Wet Oxidation Treatment of Organic Household Waste Enriched with Wheat Straw for Simultaneous Saccharification and Fermentation into Ethanol

Lissens, G., Klinke, H., Verstraete, W., Ahring, B. and Thomsen, A. B. (2004) Wet Oxidation Treatment of Organic Household Waste Enriched with Wheat Straw for Simultaneous Saccharification and Fermentation into Ethanol. Environmental Technology, 25 6: 647-655. doi:10.1080/09593330.2004.9619354


Author Lissens, G.
Klinke, H.
Verstraete, W.
Ahring, B.
Thomsen, A. B.
Title Wet Oxidation Treatment of Organic Household Waste Enriched with Wheat Straw for Simultaneous Saccharification and Fermentation into Ethanol
Journal name Environmental Technology   Check publisher's open access policy
ISSN 0959-3330
1479-487X
Publication date 2004
Sub-type Article (original research)
DOI 10.1080/09593330.2004.9619354
Volume 25
Issue 6
Start page 647
End page 655
Total pages 9
Place of publication London
Publisher Taylor & Francis
Language eng
Subject 090703 Environmental Technologies
Abstract Organic municipal solid waste enriched with wheat straw was subjected to wet-oxidation as a pre-treatment for subsequent enzymatic conversion and fermentation into bio-ethanol. The effect of temperature (185-195 °C), oxygen pressure (3-12 bar) and sodium carbonate (0-2 g l-1) addition on enzymatic cellulose and hemicellulose convertibility was studied at a constant wet oxidation retention time of 10 minutes. An enzyme convertibility assay at high enzyme loading (25 filter paper unit (FPU) g-1 dry solids (DS) added) showed that up to 78% of the cellulose and up to 68% of the hemicellulose in the treated waste could be converted into respectively hexose and pentose sugars compared to 46% for cellulose and 36% for hemicellulose in the raw waste. For all wet oxidation conditions tested, total carbohydrate recoveries were high (> 89%) and 44-66% of the original lignin could be converted into non-toxic carboxylic acids mainly (2.2-4.5 % on DS basis). Simultaneous saccharification and fermentation (SSF) of the treated waste at 10% DS by Saccharomyces cerevisae yielded average ethanol concentrations of 16.5 to 22 g l-1 for enzyme loadings of 5 and 25 FPU g-1 DS, respectively. The cellulose to ethanol conversion efficiency during SSF was 50, 62, 65 and 70% for a total enzyme loading of 5, 10, 15 and 25 FPU g-1 DS, respectively. Hence, this study shows that wet oxidation is a suitable pre-treatment for the conversion of organic waste carbohydrates into ethanol and that compatible conversion yields (60-65%) can be achieved at moderate enzyme loadings.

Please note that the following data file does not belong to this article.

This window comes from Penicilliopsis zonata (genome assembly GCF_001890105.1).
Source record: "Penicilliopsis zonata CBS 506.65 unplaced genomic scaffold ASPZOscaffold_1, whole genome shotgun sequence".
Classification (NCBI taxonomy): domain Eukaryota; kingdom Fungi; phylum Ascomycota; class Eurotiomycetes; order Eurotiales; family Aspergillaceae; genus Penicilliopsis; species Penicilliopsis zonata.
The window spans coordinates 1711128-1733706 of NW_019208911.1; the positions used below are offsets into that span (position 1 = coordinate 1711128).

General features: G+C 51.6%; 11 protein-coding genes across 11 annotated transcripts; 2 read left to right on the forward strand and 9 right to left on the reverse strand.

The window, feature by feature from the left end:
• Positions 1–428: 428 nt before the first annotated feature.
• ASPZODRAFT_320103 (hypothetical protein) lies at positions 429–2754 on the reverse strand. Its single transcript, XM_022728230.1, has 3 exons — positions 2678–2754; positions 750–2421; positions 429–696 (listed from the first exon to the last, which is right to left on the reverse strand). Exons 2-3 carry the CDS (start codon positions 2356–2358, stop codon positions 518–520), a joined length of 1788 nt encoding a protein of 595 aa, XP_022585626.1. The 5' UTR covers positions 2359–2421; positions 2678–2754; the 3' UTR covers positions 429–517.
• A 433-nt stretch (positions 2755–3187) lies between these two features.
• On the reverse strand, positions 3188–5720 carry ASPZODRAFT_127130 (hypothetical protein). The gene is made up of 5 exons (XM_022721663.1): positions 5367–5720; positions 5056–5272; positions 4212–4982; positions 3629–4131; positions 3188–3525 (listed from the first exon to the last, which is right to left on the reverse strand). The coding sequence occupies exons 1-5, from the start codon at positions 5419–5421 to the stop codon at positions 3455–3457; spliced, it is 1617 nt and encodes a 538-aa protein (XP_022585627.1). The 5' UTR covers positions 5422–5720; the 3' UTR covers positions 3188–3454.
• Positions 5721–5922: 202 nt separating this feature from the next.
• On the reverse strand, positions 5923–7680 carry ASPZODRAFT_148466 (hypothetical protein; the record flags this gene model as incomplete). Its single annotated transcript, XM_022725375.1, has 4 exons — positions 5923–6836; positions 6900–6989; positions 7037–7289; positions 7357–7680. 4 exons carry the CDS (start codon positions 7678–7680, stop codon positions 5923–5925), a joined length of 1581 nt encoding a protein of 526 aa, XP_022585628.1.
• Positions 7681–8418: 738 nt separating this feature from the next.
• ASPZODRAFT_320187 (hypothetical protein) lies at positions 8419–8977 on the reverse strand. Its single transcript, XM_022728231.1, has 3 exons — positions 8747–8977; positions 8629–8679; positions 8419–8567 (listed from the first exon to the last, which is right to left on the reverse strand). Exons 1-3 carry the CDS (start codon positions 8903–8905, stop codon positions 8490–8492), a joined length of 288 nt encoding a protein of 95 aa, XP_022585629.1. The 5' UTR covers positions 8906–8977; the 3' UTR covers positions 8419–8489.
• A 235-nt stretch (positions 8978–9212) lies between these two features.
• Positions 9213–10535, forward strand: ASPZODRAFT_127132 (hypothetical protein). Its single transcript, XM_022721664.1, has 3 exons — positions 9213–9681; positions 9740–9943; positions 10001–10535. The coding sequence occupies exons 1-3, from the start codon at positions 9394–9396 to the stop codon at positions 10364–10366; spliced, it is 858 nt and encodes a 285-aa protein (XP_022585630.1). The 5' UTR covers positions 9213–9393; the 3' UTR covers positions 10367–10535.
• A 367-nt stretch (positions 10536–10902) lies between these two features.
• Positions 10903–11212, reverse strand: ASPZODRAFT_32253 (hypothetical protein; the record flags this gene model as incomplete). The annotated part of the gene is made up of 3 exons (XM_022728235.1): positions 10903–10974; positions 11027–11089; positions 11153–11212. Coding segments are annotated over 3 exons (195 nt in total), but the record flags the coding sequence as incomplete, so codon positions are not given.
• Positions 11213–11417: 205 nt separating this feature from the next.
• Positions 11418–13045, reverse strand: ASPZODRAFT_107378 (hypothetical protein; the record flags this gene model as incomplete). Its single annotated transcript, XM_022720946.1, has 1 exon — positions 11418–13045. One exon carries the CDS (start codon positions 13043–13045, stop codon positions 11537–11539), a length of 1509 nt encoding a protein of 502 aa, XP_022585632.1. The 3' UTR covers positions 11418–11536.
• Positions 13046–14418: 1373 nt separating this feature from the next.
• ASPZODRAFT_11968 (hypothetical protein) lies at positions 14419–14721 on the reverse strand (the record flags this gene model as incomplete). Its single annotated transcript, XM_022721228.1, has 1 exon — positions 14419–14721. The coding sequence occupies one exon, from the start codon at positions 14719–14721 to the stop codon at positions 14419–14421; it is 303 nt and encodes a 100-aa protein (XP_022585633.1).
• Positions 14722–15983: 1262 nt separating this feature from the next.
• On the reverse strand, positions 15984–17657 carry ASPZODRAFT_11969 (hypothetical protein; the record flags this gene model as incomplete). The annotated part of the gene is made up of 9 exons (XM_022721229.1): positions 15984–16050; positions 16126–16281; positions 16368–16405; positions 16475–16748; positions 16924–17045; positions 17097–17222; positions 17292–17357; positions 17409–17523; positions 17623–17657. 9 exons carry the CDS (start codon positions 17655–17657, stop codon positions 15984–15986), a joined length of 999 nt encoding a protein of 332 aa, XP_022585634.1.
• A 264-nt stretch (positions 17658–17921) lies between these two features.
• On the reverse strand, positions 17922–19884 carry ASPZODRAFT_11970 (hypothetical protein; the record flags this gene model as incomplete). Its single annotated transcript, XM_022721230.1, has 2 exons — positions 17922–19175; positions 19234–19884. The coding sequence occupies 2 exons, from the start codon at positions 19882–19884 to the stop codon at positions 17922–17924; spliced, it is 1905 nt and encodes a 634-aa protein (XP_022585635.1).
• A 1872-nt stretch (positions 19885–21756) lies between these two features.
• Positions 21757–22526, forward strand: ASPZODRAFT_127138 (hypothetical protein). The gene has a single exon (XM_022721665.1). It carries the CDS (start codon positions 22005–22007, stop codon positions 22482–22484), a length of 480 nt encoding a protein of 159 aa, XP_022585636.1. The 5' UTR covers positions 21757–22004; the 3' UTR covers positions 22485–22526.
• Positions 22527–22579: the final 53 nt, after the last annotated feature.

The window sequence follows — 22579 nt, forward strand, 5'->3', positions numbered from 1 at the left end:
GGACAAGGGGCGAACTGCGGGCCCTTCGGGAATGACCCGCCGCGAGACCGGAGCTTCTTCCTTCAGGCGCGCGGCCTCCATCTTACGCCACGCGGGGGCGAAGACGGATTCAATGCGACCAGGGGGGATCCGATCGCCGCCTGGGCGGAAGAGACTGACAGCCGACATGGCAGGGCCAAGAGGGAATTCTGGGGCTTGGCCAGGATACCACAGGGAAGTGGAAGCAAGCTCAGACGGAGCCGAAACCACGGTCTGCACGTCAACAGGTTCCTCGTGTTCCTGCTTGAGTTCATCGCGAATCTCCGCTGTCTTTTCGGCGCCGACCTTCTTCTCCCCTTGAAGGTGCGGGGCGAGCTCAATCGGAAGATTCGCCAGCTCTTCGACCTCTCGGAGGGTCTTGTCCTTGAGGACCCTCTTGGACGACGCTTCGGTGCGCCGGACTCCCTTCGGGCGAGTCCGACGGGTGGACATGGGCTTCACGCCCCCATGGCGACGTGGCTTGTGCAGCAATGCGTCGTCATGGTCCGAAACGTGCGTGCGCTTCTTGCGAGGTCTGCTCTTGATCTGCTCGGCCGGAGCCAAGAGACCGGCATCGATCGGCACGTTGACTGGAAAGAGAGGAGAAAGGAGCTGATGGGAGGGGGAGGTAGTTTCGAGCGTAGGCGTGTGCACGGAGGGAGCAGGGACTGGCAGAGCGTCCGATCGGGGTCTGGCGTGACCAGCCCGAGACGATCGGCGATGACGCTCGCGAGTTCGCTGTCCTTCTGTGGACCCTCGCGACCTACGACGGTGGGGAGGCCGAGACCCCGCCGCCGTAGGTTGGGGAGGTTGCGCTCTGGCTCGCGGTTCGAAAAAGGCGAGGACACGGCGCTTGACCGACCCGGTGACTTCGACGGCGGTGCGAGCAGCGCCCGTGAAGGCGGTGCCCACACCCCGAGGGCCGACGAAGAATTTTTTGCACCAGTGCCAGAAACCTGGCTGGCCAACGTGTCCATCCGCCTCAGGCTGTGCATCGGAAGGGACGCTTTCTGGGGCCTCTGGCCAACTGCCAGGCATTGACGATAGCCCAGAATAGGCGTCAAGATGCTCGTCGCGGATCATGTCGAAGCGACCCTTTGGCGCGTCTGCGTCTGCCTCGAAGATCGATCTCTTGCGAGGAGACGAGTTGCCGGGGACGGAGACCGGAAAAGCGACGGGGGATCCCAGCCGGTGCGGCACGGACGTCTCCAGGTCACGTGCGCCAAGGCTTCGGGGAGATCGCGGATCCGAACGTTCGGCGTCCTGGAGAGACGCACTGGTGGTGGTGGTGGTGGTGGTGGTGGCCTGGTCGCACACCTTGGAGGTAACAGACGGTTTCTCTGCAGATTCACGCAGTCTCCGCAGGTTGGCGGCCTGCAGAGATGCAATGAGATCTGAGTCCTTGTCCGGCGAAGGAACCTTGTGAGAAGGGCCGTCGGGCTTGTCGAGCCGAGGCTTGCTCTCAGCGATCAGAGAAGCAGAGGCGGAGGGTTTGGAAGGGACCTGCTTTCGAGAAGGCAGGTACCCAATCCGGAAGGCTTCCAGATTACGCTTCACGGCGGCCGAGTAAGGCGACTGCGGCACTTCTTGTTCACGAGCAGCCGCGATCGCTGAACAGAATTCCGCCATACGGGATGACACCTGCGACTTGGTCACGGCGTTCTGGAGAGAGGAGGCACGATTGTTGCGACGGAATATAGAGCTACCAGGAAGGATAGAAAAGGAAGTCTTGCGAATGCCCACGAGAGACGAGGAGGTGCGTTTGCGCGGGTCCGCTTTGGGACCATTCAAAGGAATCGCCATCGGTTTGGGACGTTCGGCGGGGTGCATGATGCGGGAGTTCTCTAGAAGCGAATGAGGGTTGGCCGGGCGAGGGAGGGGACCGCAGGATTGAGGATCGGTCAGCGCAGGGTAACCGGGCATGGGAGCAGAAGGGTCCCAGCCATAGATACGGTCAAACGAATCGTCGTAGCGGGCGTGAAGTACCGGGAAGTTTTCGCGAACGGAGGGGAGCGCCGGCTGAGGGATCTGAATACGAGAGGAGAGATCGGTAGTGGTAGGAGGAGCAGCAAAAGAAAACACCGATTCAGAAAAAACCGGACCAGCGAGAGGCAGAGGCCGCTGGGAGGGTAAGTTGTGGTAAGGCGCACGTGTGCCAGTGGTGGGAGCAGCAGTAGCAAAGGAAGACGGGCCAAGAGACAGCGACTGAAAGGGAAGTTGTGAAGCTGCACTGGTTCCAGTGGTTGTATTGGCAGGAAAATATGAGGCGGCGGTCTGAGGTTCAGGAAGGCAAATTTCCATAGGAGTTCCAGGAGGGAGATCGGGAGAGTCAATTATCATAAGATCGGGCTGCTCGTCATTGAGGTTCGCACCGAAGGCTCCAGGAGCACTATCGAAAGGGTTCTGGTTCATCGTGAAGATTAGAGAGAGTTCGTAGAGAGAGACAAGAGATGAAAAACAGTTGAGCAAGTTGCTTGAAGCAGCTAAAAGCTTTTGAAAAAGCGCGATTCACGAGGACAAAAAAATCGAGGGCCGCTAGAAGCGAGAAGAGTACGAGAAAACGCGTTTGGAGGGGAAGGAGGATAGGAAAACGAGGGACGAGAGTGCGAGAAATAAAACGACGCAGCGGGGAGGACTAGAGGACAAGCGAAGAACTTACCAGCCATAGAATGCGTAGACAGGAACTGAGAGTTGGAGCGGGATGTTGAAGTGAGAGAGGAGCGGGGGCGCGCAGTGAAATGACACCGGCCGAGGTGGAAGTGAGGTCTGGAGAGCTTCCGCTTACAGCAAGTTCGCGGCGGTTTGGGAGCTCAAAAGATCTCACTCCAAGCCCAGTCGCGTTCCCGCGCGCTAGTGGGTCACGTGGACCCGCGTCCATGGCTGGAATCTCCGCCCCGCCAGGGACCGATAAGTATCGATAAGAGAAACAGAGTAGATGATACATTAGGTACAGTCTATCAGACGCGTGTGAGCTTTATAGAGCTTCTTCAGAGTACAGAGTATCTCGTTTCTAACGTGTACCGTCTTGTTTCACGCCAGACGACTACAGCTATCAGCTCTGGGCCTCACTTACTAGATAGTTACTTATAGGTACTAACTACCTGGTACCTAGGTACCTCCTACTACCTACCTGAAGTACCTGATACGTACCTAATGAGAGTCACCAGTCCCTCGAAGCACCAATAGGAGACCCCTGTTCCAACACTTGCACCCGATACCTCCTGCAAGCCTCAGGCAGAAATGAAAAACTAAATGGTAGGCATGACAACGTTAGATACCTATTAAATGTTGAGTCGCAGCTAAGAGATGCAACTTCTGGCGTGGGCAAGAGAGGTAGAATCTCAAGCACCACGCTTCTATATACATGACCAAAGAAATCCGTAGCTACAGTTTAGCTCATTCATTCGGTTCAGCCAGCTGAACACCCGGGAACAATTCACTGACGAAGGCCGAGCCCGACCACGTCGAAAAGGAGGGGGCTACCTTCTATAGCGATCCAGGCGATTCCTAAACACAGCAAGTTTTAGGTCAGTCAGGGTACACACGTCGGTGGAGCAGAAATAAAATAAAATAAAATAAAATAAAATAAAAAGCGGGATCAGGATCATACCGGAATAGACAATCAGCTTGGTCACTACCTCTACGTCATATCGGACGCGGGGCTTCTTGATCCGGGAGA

Keyword municipal solid waste
wheat straw
cellulose conversion efficiency
simultaneous saccharification
fermentation
Q-Index Code C1

Document type: Journal Article
Sub-type: Article (original research)
Collections: Excellence in Research Australia (ERA) - Collection
Advanced Water Management Centre Publications
 
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